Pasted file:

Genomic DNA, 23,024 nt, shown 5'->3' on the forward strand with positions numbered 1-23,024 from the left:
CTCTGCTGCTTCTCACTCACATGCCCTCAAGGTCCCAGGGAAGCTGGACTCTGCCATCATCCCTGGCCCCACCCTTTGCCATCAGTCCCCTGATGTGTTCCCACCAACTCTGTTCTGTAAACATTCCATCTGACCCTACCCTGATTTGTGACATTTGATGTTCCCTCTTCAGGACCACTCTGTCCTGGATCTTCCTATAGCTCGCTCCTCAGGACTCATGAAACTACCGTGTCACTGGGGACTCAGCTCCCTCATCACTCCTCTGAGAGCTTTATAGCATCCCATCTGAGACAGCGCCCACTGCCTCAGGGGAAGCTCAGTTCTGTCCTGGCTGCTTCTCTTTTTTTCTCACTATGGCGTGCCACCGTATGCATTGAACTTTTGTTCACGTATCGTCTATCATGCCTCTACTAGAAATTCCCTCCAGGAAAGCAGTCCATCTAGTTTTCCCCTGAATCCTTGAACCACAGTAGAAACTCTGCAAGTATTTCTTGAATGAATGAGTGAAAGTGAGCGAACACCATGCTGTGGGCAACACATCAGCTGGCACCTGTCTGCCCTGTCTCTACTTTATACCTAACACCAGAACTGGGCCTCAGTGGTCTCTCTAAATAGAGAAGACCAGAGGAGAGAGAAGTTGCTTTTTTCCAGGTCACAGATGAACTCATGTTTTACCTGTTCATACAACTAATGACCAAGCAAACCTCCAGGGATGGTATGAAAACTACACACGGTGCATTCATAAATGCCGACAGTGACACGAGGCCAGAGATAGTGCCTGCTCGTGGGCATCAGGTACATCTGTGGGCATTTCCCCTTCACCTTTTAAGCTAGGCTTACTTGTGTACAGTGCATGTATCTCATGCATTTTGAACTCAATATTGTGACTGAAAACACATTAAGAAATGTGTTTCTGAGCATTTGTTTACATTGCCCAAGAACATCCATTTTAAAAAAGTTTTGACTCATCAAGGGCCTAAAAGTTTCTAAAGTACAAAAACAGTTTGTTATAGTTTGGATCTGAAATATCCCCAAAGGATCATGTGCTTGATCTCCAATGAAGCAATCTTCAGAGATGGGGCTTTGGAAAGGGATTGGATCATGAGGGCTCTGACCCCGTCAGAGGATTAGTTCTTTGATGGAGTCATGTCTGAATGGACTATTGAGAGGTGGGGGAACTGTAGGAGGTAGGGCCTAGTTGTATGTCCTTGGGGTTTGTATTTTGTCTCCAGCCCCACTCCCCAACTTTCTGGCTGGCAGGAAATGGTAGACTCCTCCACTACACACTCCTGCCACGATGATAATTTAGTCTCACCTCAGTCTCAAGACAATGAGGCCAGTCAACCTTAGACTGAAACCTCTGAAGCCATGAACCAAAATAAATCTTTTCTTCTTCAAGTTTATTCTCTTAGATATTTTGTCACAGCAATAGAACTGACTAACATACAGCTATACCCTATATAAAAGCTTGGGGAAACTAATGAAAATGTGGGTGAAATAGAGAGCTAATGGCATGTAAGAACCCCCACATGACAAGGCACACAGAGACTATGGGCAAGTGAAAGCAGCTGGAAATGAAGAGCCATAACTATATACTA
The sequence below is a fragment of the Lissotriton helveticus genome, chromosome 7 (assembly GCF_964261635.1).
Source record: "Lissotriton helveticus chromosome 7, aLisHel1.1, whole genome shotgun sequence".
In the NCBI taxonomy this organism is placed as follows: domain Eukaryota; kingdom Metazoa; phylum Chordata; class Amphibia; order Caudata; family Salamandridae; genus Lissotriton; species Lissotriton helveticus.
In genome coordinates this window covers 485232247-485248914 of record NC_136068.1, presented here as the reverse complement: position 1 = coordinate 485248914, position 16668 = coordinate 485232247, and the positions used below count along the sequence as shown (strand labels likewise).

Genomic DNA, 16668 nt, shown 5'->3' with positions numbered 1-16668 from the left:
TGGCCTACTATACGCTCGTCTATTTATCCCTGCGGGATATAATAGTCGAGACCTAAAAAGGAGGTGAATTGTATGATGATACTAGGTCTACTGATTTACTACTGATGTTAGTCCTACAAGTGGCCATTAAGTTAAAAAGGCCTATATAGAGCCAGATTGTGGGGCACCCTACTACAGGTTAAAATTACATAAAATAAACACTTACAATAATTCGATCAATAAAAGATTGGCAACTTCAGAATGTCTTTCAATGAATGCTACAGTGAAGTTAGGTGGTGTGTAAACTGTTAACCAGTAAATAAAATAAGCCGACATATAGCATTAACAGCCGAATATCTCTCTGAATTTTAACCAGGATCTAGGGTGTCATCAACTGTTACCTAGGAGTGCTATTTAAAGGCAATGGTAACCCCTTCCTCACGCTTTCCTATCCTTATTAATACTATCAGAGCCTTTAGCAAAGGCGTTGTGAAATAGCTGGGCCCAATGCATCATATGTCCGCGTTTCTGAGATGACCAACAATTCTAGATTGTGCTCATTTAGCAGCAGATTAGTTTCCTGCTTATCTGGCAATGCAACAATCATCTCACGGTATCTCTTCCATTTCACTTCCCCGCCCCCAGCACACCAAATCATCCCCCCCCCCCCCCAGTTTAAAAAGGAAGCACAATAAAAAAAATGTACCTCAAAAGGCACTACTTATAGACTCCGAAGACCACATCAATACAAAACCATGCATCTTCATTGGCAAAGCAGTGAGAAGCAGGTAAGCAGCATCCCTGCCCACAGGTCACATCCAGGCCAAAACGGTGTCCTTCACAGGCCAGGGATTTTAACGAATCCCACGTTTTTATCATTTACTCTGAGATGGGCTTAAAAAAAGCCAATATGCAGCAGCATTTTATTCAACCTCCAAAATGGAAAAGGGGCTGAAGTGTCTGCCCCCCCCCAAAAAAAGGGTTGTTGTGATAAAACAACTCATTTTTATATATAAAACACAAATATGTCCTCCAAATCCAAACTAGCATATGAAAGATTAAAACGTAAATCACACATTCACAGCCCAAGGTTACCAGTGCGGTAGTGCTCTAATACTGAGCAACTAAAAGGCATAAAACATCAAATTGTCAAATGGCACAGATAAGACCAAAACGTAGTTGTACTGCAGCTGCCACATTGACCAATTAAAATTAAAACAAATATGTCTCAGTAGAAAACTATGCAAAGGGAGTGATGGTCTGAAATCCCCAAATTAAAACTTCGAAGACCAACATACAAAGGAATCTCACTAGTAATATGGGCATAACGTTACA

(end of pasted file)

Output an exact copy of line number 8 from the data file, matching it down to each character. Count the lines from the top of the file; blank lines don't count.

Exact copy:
TGGCCTACTATACGCTCGTCTATTTATCCCTGCGGGATATAATAGTCGAGACCTAAAAAGGAGGTGAATTGTATGATGATACTAGGTCTACTGATTTACTACTGATGTTAGTCCTACAAGTGGCCATTAAGTTAAAAAGGCCTATATAGAGCCAGATTGTGGGGCACCCTACTACAGGTTAAAATTACATAAAATAAACACTTACAATAATTCGATCAATAAAAGATTGGCAACTTCAGAATGTCTTTCAATGAATGCTACAGTGAAGTTAGGTGGTGTGTAAACTGTTAACCAGTAAATAAAATAAGCCGACATATAGCATTAACAGCCGAATATCTCTCTGAATTTTAACCAGGATCTAGGGTGTCATCAACTGTTACCTAGGAGTGCTATTTAAAGGCAATGGTAACCCCTTCCTCACGCTTTCCTATCCTTATTAATACTATCAGAGCCTTTAGCAAAGGCGTTGTGAAATAGCTGGGCCCAATGCATCATATGTCCGCGTTTCTGAGATGACCAACAATTCTAGATTGTGCTCATTTAGCAGCAGATTAGTTTCCTGCTTATCTGGCAATGCAACAATCATCTCACGGTATCTCTTCCATTTCACTTCCCCGCCCCCAGCACACCAAATCATCCCCCCCCCCCCCCAGTTTAAAAAGGAAGCACAATAAAAAAAATGTACCTCAAAAGGCACTACTTATAGACTCCGAAGACCACATCAATACAAAACCATGCATCTTCATTGGCAAAGCAGTGAGAAGCAGGTAAGCAGCATCCCTGCCCACAGGTCACATCCAGGCCAAAACGGTGTCCTTCACAGGCCAGGGATTTTAACGAATCCCACGTTTTTATCATTTACTCTGAGATGGGCTTAAAAAAAGCCAATATGCAGCAGCATTTTATTCAACCTCCAAAATGGAAAAGGGGCTGAAGTGTCTGCCCCCCCCCAAAAAAAGGGTTGTTGTGATAAAACAACTCATTTTTATATATAAAACACAAATATGTCCTCCAAATCCAAACTAGCATATGAAAGATTAAAACGTAAATCACACATTCACAGCCCAAGGTTACCAGTGCGGTAGTGCTCTAATACTGAGCAACTAAAAGGCATAAAACATCAAATTGTCAAATGGCACAGATAAGACCAAAACGTAGTTGTACTGCAGCTGCCACATTGACCAATTAAAATTAAAACAAATATGTCTCAGTAGAAAACTATGCAAAGGGAGTGATGGTCTGAAATCCCCAAATTAAAACTTCGAAGACCAACATACAAAGGAATCTCACTAGTAATATGGGCATAACGTTACA